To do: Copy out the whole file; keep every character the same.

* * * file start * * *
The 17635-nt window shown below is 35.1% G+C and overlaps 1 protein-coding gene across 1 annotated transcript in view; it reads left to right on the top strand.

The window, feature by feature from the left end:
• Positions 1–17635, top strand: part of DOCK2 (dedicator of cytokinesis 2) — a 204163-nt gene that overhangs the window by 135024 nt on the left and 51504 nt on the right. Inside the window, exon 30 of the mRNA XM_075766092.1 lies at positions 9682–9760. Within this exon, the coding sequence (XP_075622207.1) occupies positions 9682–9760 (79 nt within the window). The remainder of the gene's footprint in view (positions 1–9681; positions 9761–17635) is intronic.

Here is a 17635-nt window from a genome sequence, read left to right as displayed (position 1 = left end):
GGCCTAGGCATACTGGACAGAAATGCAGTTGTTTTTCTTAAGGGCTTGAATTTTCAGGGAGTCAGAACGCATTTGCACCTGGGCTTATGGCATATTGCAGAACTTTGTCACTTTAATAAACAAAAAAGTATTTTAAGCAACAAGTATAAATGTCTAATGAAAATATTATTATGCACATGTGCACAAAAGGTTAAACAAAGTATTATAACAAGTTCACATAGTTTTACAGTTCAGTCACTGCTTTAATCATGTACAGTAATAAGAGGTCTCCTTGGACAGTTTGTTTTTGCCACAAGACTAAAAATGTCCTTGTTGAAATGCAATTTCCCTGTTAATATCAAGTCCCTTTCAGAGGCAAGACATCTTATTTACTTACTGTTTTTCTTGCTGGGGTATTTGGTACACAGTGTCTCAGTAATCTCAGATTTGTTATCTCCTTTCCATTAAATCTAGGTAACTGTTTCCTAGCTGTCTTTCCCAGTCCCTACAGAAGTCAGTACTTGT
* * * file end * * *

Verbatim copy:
The 17635-nt window shown below is 35.1% G+C and overlaps 1 protein-coding gene across 1 annotated transcript in view; it reads left to right on the top strand.

The window, feature by feature from the left end:
• Positions 1–17635, top strand: part of DOCK2 (dedicator of cytokinesis 2) — a 204163-nt gene that overhangs the window by 135024 nt on the left and 51504 nt on the right. Inside the window, exon 30 of the mRNA XM_075766092.1 lies at positions 9682–9760. Within this exon, the coding sequence (XP_075622207.1) occupies positions 9682–9760 (79 nt within the window). The remainder of the gene's footprint in view (positions 1–9681; positions 9761–17635) is intronic.

Here is a 17635-nt window from a genome sequence, read left to right as displayed (position 1 = left end):
GGCCTAGGCATACTGGACAGAAATGCAGTTGTTTTTCTTAAGGGCTTGAATTTTCAGGGAGTCAGAACGCATTTGCACCTGGGCTTATGGCATATTGCAGAACTTTGTCACTTTAATAAACAAAAAAGTATTTTAAGCAACAAGTATAAATGTCTAATGAAAATATTATTATGCACATGTGCACAAAAGGTTAAACAAAGTATTATAACAAGTTCACATAGTTTTACAGTTCAGTCACTGCTTTAATCATGTACAGTAATAAGAGGTCTCCTTGGACAGTTTGTTTTTGCCACAAGACTAAAAATGTCCTTGTTGAAATGCAATTTCCCTGTTAATATCAAGTCCCTTTCAGAGGCAAGACATCTTATTTACTTACTGTTTTTCTTGCTGGGGTATTTGGTACACAGTGTCTCAGTAATCTCAGATTTGTTATCTCCTTTCCATTAAATCTAGGTAACTGTTTCCTAGCTGTCTTTCCCAGTCCCTACAGAAGTCAGTACTTGT